'Standard' vapor website drops 1.5% of requests, even at concurrency of 100!

I think there is a bug in Vapor (or NIO) here. Or possibly wrk. Or conceivably even the macOS kernel. Whichever it is, something is very broken.

Scaling with Vapor 4.92.1

wrk --threads N' --duration 30s --connections N --latency --timeout 2s

…where N' = min(20, N). No point running more threads than my iMac Pro has logical cores as that just slows wrk down (from experiments and measurements done previously).

Before hitting timeouts

The table below shows some exemplar runs (roughly speaking) for various values of N.

I did see some variance, of course, between runs - perhaps 30 seconds is still too little to produce stable numbers, at least on my iMac Pro with Spotlight and other such vampires sporadically sucking the life out of the CPU.

Connections Requests/s P99 latency (seconds) Max latency (seconds) Errors System CPU usage
1 3k 0.0004 0.0061 None 7%
10 24k 0.0005 0.0068 None 60%
18 37k 0.0007 0.0358 None 97%
19 37k 0.0007 0.0315 None 100%
20 37k 0.0008 0.0119 None 100%
21 38k 0.0018 0.0960 None 100%
40 41k 0.0027 0.0174 None 100%
80 41k 0.0048 0.1264 None 100%
160 41k 0.0085 0.1277 read 18 100%
320 41k 0.0161 0.1984 read 247, write 3 100%
640 41k 0.0311 0.4495 read 1502 100%
1280 40k 0.0485 0.7863 read 1740, write 1265 100%
2000 40k 0.0930 1.67 read 9327, write 27 100%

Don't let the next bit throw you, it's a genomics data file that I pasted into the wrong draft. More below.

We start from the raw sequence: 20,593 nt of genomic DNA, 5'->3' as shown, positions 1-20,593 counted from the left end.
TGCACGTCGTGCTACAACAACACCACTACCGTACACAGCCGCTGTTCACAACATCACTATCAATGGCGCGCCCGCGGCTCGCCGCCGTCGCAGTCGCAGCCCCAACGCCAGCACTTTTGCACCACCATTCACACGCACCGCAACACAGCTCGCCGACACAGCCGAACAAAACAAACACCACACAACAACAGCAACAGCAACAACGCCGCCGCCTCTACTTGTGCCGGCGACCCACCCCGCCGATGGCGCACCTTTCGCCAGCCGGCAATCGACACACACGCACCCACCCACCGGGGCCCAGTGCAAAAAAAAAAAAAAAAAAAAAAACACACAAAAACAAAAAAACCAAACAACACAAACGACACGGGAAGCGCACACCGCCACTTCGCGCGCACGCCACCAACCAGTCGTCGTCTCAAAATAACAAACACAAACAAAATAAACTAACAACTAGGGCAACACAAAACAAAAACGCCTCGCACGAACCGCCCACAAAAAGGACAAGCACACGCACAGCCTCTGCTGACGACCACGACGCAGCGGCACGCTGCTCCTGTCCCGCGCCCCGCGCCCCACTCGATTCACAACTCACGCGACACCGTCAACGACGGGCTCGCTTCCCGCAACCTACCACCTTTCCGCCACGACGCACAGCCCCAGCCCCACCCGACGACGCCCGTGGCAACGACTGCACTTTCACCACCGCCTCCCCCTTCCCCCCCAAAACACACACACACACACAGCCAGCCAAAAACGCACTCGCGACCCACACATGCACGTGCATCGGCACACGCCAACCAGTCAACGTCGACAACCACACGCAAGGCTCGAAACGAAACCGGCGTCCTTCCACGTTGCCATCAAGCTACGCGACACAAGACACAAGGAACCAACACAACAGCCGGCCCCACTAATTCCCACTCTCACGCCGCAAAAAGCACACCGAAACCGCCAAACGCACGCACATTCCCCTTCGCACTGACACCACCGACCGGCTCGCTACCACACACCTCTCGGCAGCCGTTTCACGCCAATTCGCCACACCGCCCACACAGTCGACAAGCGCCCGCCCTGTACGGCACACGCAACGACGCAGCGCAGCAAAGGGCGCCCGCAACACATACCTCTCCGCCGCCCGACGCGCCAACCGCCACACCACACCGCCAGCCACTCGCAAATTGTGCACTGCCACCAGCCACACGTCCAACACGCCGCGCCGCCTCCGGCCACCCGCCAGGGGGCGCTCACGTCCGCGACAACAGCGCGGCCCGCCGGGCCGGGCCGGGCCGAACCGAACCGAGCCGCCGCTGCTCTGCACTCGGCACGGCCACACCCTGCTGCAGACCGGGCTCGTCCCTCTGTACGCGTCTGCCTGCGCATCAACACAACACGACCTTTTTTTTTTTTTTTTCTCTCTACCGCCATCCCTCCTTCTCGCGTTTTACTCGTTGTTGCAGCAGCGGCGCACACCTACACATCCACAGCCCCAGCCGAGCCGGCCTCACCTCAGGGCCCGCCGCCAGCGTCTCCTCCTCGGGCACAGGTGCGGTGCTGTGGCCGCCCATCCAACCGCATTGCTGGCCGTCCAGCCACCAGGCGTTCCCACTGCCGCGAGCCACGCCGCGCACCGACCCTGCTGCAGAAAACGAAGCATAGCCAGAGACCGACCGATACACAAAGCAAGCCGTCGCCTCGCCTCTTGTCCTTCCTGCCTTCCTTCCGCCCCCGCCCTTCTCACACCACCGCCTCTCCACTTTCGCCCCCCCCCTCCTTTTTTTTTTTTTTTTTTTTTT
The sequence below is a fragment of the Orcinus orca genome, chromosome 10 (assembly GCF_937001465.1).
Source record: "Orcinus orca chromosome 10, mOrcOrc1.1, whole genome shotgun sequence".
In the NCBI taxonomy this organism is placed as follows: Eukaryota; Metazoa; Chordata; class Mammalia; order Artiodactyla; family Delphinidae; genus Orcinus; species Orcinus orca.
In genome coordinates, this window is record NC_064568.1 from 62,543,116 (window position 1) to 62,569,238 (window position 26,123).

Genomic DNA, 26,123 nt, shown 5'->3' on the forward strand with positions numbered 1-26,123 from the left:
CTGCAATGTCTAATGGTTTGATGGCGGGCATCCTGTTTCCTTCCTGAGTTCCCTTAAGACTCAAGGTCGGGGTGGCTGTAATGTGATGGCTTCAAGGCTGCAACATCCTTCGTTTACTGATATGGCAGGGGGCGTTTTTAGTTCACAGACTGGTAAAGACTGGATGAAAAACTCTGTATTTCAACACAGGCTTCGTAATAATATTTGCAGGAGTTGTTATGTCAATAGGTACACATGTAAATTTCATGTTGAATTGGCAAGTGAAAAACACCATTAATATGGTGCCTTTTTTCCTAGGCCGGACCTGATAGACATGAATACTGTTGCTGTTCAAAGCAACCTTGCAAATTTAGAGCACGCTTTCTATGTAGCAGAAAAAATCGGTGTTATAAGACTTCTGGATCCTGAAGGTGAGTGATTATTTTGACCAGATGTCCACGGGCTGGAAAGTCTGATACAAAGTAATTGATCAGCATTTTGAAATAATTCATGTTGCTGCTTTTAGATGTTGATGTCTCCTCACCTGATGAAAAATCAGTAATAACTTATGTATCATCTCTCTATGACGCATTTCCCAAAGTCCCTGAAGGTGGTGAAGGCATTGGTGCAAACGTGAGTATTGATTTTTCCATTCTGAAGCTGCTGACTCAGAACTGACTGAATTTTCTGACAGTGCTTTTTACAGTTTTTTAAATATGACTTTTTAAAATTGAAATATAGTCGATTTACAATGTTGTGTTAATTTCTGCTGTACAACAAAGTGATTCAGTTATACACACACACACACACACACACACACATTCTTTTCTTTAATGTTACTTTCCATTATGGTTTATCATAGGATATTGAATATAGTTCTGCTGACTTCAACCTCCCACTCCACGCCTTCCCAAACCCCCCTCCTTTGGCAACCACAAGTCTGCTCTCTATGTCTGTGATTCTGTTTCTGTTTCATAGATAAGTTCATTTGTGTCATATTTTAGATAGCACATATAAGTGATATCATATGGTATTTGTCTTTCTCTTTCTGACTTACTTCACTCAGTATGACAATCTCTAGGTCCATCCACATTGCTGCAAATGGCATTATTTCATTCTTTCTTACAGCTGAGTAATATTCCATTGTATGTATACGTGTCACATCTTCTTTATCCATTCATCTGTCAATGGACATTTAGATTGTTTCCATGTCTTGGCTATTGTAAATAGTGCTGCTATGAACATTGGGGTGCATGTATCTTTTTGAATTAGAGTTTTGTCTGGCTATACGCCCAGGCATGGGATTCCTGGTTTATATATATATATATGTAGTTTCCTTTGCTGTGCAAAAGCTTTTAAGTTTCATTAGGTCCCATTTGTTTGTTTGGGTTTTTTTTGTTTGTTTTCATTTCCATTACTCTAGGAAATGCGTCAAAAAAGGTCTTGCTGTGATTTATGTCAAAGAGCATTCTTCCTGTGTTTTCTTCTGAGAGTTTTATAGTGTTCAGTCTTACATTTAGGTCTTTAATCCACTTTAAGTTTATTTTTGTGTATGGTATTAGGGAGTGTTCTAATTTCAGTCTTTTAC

Scales like you'd expect:

  • Until you hit 19 concurrent request streams, the CPU isn't fully utilised.
  • You don't actually hit peak throughput until some number beyond merely the core count, presumably because you need a few extra concurrent threads to hide some of the latencies.
  • There's a few wild outliers in max latency in pretty much every run - just look at that divide between P99 and max - but looking at the more stable P99 latency you can see a clean curve.

Note that while errors do start happening, there's a lack of connection & timeout errors. And how the max latency is still below the 2s threshold. I'll come back to that aspect later.

Upon hitting timeouts

…now everything goes to hell. Basically every run can be classified into one of three behaviour modes:

Mode Connections Requests/s P99 latency (seconds) “Max” latency (seconds) Errors System CPU usage
Fast ramp 2560 32k 0.1714 2.00 connect 23, read 75364, write 8, timeout 91 100%
Slow ramp 2560 22k 0.1938 2.00 connect 23, read 156761, write 2, timeout 78 17% → 100%
No ramp 2560 0.1k 0.9352 1.60 connect 23, read 232170, write 43 13%

You can see these clear as day in the CPU usage charts (sorry for the low quality - snipped from iStat Menus for convenience):

"Fast ramp" mode

Throughput averaged over 30 seconds is almost unaffected, and there are far fewer socket errors (especially noticeable at a bit lower connections count, not shown here, where I noticed in "fast ramp" mode I can get no errors but in the other modes huge numbers of errors). The parenthetical seems to confirm what the chart suggests visually: that it's not immediate ramp, there's still a non-zero delay, and so it makes things behave better but not perfect (w.r.t. wasting CPU capacity).

"Slow ramp" mode